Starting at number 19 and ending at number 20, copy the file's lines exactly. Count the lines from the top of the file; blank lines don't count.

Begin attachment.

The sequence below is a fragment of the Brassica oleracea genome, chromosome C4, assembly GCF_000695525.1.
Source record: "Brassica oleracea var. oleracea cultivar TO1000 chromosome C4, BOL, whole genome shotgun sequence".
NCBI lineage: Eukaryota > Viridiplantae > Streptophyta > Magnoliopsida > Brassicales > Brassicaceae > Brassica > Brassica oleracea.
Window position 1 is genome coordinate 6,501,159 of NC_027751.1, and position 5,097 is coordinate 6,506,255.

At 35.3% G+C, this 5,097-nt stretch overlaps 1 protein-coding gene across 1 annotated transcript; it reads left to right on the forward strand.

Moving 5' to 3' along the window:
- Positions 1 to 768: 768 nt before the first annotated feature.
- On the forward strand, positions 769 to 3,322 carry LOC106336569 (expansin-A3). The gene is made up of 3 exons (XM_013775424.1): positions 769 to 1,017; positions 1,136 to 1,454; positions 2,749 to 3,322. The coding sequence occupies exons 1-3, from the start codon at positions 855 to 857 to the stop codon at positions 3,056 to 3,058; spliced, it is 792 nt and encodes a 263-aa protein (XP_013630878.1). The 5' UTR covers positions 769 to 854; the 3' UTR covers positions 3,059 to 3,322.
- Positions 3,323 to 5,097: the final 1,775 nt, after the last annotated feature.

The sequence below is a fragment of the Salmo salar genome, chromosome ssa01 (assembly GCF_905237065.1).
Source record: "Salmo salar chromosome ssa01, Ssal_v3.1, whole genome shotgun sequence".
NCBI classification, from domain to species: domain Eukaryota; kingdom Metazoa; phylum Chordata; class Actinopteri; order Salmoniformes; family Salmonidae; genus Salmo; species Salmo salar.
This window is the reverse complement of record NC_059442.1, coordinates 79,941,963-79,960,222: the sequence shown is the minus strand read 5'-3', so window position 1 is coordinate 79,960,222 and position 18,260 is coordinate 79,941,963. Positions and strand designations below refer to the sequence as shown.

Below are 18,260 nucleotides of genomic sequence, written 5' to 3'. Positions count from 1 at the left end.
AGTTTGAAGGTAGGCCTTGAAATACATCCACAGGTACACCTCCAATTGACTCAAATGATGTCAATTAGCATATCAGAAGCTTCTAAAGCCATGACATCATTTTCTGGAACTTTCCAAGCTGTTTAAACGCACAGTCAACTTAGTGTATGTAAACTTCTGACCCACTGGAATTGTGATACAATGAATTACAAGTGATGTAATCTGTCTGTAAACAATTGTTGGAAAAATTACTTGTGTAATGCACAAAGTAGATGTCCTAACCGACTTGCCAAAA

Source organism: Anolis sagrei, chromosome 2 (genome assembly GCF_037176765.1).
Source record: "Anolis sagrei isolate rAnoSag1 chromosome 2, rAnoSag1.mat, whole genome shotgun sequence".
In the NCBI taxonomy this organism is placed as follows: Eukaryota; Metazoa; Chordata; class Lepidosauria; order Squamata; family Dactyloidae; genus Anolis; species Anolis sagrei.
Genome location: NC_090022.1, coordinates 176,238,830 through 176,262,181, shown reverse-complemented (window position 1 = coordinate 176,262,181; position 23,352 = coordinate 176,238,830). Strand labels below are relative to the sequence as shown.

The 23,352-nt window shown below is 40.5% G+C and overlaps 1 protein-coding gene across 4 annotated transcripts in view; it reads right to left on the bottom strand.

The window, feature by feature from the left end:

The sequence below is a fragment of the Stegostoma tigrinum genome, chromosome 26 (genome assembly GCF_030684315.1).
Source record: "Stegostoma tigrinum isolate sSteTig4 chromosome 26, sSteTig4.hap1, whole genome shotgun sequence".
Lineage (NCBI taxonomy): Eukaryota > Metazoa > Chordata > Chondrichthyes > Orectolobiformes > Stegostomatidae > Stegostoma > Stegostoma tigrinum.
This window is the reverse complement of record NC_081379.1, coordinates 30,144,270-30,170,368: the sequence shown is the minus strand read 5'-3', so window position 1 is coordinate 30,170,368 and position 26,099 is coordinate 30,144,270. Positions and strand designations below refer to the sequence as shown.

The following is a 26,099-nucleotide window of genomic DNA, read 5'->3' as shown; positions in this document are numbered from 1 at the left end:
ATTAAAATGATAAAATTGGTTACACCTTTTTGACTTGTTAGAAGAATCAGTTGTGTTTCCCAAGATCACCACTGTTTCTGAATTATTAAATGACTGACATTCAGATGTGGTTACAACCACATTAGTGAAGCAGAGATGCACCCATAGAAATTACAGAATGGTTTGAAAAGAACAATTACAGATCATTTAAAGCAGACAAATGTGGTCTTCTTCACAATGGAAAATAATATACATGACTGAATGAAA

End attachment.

Genome location: NC_090022.1, coordinates 176,238,830 through 176,262,181, shown reverse-complemented (window position 1 = coordinate 176,262,181; position 23,352 = coordinate 176,238,830). Strand labels below are relative to the sequence as shown.

The 23,352-nt window shown below is 40.5% G+C and overlaps 1 protein-coding gene across 4 annotated transcripts in view; it reads right to left on the bottom strand.